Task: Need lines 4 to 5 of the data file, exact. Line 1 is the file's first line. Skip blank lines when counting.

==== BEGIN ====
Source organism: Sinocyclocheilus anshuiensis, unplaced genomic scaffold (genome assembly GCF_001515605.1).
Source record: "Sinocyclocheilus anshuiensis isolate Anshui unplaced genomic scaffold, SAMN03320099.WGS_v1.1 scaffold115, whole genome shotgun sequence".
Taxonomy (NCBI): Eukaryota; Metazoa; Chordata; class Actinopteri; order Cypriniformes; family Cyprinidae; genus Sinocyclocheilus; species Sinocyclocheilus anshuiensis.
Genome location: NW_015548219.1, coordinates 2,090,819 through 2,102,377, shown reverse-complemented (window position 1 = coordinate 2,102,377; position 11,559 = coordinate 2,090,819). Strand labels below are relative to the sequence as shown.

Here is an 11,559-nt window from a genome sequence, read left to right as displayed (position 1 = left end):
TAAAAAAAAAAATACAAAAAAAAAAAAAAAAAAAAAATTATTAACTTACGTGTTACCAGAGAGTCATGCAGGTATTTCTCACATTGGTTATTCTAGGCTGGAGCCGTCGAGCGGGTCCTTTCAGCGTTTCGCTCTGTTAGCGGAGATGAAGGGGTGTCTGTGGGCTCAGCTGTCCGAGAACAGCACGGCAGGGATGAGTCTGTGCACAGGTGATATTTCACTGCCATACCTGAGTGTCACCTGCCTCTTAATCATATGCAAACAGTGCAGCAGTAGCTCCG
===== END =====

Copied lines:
Genome location: NW_015548219.1, coordinates 2,090,819 through 2,102,377, shown reverse-complemented (window position 1 = coordinate 2,102,377; position 11,559 = coordinate 2,090,819). Strand labels below are relative to the sequence as shown.

Here is an 11,559-nt window from a genome sequence, read left to right as displayed (position 1 = left end):